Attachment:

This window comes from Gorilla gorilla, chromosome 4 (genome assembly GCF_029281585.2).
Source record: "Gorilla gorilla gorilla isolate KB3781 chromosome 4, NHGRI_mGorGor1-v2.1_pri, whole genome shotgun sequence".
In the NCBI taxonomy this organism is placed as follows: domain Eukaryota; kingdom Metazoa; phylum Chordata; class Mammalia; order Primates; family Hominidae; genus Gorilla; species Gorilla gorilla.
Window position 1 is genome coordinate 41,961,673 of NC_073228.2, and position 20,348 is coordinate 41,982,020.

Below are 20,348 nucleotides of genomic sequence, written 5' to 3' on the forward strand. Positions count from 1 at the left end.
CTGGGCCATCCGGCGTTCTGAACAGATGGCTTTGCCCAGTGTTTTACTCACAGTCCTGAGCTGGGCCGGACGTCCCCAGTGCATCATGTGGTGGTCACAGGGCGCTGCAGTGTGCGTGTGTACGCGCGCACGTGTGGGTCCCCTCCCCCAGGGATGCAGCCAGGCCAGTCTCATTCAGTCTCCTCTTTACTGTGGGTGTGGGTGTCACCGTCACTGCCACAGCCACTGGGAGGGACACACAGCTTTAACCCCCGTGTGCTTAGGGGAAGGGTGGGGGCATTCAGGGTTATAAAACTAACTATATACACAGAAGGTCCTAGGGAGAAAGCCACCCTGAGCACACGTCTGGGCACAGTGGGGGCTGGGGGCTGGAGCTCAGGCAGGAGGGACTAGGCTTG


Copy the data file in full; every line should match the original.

This window comes from Gorilla gorilla, chromosome 4 (genome assembly GCF_029281585.2).
Source record: "Gorilla gorilla gorilla isolate KB3781 chromosome 4, NHGRI_mGorGor1-v2.1_pri, whole genome shotgun sequence".
In the NCBI taxonomy this organism is placed as follows: domain Eukaryota; kingdom Metazoa; phylum Chordata; class Mammalia; order Primates; family Hominidae; genus Gorilla; species Gorilla gorilla.
Window position 1 is genome coordinate 41,961,673 of NC_073228.2, and position 20,348 is coordinate 41,982,020.

Below are 20,348 nucleotides of genomic sequence, written 5' to 3' on the forward strand. Positions count from 1 at the left end.
CTGGGCCATCCGGCGTTCTGAACAGATGGCTTTGCCCAGTGTTTTACTCACAGTCCTGAGCTGGGCCGGACGTCCCCAGTGCATCATGTGGTGGTCACAGGGCGCTGCAGTGTGCGTGTGTACGCGCGCACGTGTGGGTCCCCTCCCCCAGGGATGCAGCCAGGCCAGTCTCATTCAGTCTCCTCTTTACTGTGGGTGTGGGTGTCACCGTCACTGCCACAGCCACTGGGAGGGACACACAGCTTTAACCCCCGTGTGCTTAGGGGAAGGGTGGGGGCATTCAGGGTTATAAAACTAACTATATACACAGAAGGTCCTAGGGAGAAAGCCACCCTGAGCACACGTCTGGGCACAGTGGGGGCTGGGGGCTGGAGCTCAGGCAGGAGGGACTAGGCTTG